We also examined the causes of deaths that contributed most to the excess mortality rates between decreasing populations and stable population with low turnover in the most deprived quintile. Several studies have examined the relationship between population mobility and cause-specific mortality. Many have found a strong association between population change and mortality (Davey Smith, Shaw, & Dorling, 2001; Molarius & Janson, 2000; Regidor, Calle, Dominguez, & Navarro, 2002), although for some causes of death the association only held for males. Davey Smith et al. (2001) hypothesised that deaths related to social fragmentation (e.g. alcohol, drugs and suicide) would be most strongly related to population change but instead found a stronger association for major causes of death such as cardiovascular disease and lung cancer. We observed that the causes of death that contributed disproportionately to the excess mortality observed between decreasing populations and stable populations with low turnover were causes linked to alcohol and drug use, suicides and assault. This is in line with the findings of Molarius & Janson, 2000. These causes are already known to be associated with deprivation in Scotland, accounting for much of the socioeconomic inequalities in mortality among young men and women (Leyland et al., 2007). We also found a stronger relationship between population mobility, deprivation and mortality for males than females. Female breast cancer mortality in Sweden was highest in many of the increasing areas (Molarius & Janson, 2000). If female breast cancer mortality is lower in decreasing populations then this will have the effect of reducing the excess mortality observed for females living in decreasing populations.

There are some limitations to our study. Conclusions only reflect the pace of change in Scotland over a short 1-year time period. Areas categorised as increasing or decreasing populations changed considerably (by at least 10%) in the year before the census and it is reasonable to assume that those areas changing in size the most in the short term are the same areas that are changing the most in the long term. We excluded OAs with CE residents from our analysis since they are known to have higher mobility rates and rates of poor health. Deprived areas tend to have a higher proportion of CE residents living in hostels, while less deprived areas have more CE residents living in student halls of residence and defence establishments (Bailey & Livingston, 2007). Hence excluding areas with communal establishment residents will result in OAs across all deprivation quintiles being excluded from analysis. Finally, these conclusions are based on the analysis of areas, not individuals. We do not attempt to examine how the health of individuals who move differs from those who do not move. Rather, the focus is on characterising small areas in terms of population mobility levels and examining the relationship between population mobility, area deprivation and mortality. The same individuals may not be included in both denominators, for example, if they had died at the beginning of the study period or if they died after having moved to a new area following the census.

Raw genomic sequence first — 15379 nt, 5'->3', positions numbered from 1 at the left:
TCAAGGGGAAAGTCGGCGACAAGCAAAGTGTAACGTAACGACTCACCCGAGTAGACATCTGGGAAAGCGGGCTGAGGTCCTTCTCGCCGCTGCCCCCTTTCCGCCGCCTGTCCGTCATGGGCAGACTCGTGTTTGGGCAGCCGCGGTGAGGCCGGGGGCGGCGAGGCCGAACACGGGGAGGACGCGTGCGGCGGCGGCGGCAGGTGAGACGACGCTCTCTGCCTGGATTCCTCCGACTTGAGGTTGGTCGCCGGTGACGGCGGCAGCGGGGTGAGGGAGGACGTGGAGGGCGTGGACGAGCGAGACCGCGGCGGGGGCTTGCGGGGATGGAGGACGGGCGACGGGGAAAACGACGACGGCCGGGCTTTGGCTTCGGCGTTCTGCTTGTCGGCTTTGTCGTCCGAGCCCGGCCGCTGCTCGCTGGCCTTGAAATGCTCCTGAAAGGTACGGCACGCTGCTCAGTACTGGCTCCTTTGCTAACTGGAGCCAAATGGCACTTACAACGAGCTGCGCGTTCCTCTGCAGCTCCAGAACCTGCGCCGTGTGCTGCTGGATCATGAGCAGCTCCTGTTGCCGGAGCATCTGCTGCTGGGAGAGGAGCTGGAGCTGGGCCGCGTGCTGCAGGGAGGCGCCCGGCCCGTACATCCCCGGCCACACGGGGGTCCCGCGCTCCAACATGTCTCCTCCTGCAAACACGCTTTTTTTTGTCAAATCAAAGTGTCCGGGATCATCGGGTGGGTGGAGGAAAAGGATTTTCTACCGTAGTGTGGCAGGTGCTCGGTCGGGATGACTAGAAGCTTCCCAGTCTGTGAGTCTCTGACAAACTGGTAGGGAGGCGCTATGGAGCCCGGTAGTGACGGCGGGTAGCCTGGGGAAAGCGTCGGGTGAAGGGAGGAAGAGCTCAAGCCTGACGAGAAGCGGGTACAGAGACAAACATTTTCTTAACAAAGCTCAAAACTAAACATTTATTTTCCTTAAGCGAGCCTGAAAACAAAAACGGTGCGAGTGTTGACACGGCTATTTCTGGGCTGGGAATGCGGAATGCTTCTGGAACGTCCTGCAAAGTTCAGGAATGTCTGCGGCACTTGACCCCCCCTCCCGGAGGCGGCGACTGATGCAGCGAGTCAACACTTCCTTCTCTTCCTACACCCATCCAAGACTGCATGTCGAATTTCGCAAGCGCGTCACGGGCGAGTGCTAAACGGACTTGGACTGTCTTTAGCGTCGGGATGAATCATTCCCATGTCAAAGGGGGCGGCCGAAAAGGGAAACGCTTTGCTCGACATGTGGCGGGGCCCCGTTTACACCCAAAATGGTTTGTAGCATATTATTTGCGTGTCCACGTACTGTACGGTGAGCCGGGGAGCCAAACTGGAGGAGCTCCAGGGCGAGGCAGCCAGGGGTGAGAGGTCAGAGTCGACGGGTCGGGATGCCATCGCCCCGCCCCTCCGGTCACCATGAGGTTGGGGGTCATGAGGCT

Mortality rates were highest in decreasing populations in the most deprived quintile. We observed that those causes of death that contributed disproportionately to the excess mortality observed were causes linked to alcohol and drug use, suicides and assault. As such, it may be that our classification of area types is proving a refined or an alternative measure of deprivation. Alternatively, the behaviours associated with these causes of death (including violence, alcohol and drug use) may be driving sections of the population from certain areas, suggesting that population decrease in the most deprived areas is a marker for population behaviour which is leading to higher mortality rates. Initiatives aimed at reducing widening health inequalities for these specific causes of death should consider focussing on those individuals in the most deprived areas who live in areas that are declining in population. This represents only a very small proportion of the Scottish population but appears to be a very high risk group.

Footnotes

[star]Census data are Crown copyright and is reproduced with the permission of the Controller of HMSO and the Queen’s Printer for Scotland. This study was funded by the Chief Scientist Office of the Scottish Government Health Directorates [wbs: U.1300.00.001]. Thank you to the General Register Office for Scotland and Ruth Dundas for the provision and management of the mortality data. We would also like to thank Professor Paul Boyle of the University of St. Andrews for helpful discussion. AL initiated the study; the research question was formulated by DB. DB analysed the data; both authors interpreted the data. DB wrote the paper; AL contributed to all revisions.